William H. Harsha Bridge from Maysville, KY into Ohio.
Rexburg, Idaho LDS Temple

Ingenuity is this not stop just at skyscrapers and bridges. There are many religious structures that can be seen across the country that are also amazing feats of engineering. Take for instance today LDS temple in Salt Lake City. The stones gathered to build that building came from the canyons and had to be hauled by horse drawn wagons.

Many of the other LDS temples are also spectacular.  But they are not the only religious buildings.

Old Church “San Xavier del Bac” in Tucson

The old church in Tucson, Arizona called San Xavier del Bac, was built in the 1700s and one can only wonder how the Spaniards built this beautiful and unique structure in the middle of the desert.

Sacred Heart Catholic Church in Galveston
Chapel of the Holy Cross in Sedona, AZ
St. Mary’s Basilica, Marietta, OH
Central Presbyterian in Cambridge, ON
Hoover Dam and Bridge (photo credit hdrinc.com)

I have crossed over the Hoover Dam in Nevada and the Glen Canyon Dam in Arizona numerous times. These are some of the largest dams in the United States and when you stand on the edge and look down it is dizzying. And to think that these damn’s were built in the 1940s and 1950s is amazing. The ingenuity of the engineers that designed and manage the construction of these is beyond words to me.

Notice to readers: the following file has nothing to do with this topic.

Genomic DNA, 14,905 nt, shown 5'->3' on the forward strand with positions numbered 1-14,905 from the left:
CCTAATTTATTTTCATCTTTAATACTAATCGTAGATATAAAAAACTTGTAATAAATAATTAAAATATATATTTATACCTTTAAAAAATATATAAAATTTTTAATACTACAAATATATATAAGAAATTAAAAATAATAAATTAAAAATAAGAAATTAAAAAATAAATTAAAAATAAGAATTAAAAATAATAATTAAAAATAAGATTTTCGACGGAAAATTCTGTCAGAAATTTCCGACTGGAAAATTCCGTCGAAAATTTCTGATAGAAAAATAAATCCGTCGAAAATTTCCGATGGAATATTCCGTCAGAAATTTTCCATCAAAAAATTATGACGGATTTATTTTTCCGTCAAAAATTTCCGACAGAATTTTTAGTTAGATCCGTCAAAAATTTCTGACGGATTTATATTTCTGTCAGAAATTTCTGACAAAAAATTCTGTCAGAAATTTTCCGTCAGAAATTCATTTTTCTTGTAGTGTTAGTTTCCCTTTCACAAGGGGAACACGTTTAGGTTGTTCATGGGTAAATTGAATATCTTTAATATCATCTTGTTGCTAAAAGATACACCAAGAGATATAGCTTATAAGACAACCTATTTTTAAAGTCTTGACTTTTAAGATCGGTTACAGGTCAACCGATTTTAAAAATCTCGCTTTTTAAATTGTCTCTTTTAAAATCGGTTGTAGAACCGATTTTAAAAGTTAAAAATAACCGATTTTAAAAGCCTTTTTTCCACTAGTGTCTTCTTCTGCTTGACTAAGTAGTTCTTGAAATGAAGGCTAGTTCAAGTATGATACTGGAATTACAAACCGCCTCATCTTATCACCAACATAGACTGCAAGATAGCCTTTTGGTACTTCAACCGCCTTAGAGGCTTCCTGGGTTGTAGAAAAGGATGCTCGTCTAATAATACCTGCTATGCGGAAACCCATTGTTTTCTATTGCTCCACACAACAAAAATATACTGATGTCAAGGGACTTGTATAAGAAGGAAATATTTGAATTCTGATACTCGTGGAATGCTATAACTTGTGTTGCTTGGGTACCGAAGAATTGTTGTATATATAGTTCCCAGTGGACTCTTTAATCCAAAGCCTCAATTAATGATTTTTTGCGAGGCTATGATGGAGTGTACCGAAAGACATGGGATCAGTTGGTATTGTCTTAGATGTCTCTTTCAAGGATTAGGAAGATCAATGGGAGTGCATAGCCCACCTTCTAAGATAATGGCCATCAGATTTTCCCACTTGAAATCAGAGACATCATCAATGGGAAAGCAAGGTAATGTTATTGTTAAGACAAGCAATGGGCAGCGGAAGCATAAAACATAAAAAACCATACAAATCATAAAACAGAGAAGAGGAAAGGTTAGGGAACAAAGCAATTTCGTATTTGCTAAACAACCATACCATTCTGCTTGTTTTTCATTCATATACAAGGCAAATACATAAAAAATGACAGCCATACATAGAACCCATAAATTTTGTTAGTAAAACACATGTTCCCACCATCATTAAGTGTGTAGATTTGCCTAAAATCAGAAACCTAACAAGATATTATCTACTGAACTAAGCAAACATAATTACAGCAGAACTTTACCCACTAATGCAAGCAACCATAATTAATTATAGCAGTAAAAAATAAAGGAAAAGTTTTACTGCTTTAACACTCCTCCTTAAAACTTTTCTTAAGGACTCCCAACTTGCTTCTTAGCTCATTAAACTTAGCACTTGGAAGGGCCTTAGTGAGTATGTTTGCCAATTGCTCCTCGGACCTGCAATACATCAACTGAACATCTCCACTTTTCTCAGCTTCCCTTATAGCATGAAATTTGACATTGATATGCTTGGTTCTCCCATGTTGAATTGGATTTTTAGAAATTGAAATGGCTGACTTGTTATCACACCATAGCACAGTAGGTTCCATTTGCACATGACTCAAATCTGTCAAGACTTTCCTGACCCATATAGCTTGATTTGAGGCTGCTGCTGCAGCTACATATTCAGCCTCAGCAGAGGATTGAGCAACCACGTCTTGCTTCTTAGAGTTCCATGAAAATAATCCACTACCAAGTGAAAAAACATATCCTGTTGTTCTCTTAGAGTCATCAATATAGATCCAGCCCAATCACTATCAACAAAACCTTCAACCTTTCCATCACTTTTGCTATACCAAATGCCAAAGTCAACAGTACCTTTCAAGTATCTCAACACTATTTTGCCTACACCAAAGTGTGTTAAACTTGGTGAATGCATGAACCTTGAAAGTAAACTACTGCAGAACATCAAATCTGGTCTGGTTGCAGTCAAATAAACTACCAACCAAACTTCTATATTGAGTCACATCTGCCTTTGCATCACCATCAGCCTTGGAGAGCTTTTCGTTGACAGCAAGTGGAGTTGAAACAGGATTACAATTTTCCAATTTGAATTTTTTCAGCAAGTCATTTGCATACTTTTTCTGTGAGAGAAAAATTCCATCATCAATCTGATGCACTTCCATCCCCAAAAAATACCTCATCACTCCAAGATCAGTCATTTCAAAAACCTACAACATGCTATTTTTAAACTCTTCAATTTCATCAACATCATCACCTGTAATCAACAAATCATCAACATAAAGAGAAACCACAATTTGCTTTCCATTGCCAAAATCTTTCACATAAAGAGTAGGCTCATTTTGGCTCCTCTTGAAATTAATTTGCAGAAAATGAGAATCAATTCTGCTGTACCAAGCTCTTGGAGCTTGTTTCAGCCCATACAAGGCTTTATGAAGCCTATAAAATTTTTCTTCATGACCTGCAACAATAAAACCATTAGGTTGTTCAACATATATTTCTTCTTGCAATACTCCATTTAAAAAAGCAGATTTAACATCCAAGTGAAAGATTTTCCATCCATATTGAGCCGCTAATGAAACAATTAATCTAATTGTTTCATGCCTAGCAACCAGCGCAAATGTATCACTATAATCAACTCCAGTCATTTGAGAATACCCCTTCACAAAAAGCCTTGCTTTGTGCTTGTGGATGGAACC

On the top of the world on Beartooth Highway that borders Wyoming and Montana south of Red Lodge, MT
Sumoflam at the Oak Creek Canyon Overlook in 1982. You can see hairpin turns at right

And finally, some of the highways themselves are stunning pizza engineering. Have I overused those words already? The Beartooth Highway in northern Wyoming and the highways that go across the Rocky Mountain National Park are a couple prime examples of this. Even the winding hairpin turns of Oak Creek Canyon Road from Flagstaff to Sedona are quite amazing.

Ingenuity from the 1880s — Longest Covered Bridge in Canada, West Montrose Covered Bridge, West Montrose, ON opened in 1881

Though I am more drawn to the unique and quirky things to see around the country and perhaps closer to the nature of birds and animals and trees and clouds, I am nevertheless grateful and overwhelmed by the ingenuity of humans in the spirit of design and innovation. What needs only open their eyes on the highway and think about some of the things that have been built whether they are bridges, buildings or even monuments to fallen heroes. There is always inspiration to be seen and felt from the ingenuity of the human spirit.